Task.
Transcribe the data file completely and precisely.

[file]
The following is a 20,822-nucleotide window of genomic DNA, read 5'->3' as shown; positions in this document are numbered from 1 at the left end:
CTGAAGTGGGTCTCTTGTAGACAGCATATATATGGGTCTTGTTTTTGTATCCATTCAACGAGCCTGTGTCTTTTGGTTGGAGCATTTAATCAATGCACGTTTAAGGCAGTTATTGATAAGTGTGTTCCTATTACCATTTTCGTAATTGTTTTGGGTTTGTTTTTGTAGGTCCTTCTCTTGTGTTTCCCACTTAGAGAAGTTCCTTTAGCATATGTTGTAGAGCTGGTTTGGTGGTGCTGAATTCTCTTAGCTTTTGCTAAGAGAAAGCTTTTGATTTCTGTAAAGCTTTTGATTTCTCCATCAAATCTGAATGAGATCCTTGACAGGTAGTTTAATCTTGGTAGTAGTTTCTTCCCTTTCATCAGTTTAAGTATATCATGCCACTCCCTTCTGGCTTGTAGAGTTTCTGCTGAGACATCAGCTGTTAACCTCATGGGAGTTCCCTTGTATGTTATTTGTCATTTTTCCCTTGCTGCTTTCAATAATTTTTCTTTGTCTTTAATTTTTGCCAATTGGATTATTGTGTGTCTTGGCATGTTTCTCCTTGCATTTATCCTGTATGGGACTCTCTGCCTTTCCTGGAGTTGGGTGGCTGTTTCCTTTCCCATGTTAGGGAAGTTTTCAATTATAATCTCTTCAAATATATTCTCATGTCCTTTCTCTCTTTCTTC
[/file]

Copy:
The following is a 20,822-nucleotide window of genomic DNA, read 5'->3' as shown; positions in this document are numbered from 1 at the left end:
CTGAAGTGGGTCTCTTGTAGACAGCATATATATGGGTCTTGTTTTTGTATCCATTCAACGAGCCTGTGTCTTTTGGTTGGAGCATTTAATCAATGCACGTTTAAGGCAGTTATTGATAAGTGTGTTCCTATTACCATTTTCGTAATTGTTTTGGGTTTGTTTTTGTAGGTCCTTCTCTTGTGTTTCCCACTTAGAGAAGTTCCTTTAGCATATGTTGTAGAGCTGGTTTGGTGGTGCTGAATTCTCTTAGCTTTTGCTAAGAGAAAGCTTTTGATTTCTGTAAAGCTTTTGATTTCTCCATCAAATCTGAATGAGATCCTTGACAGGTAGTTTAATCTTGGTAGTAGTTTCTTCCCTTTCATCAGTTTAAGTATATCATGCCACTCCCTTCTGGCTTGTAGAGTTTCTGCTGAGACATCAGCTGTTAACCTCATGGGAGTTCCCTTGTATGTTATTTGTCATTTTTCCCTTGCTGCTTTCAATAATTTTTCTTTGTCTTTAATTTTTGCCAATTGGATTATTGTGTGTCTTGGCATGTTTCTCCTTGCATTTATCCTGTATGGGACTCTCTGCCTTTCCTGGAGTTGGGTGGCTGTTTCCTTTCCCATGTTAGGGAAGTTTTCAATTATAATCTCTTCAAATATATTCTCATGTCCTTTCTCTCTTTCTTC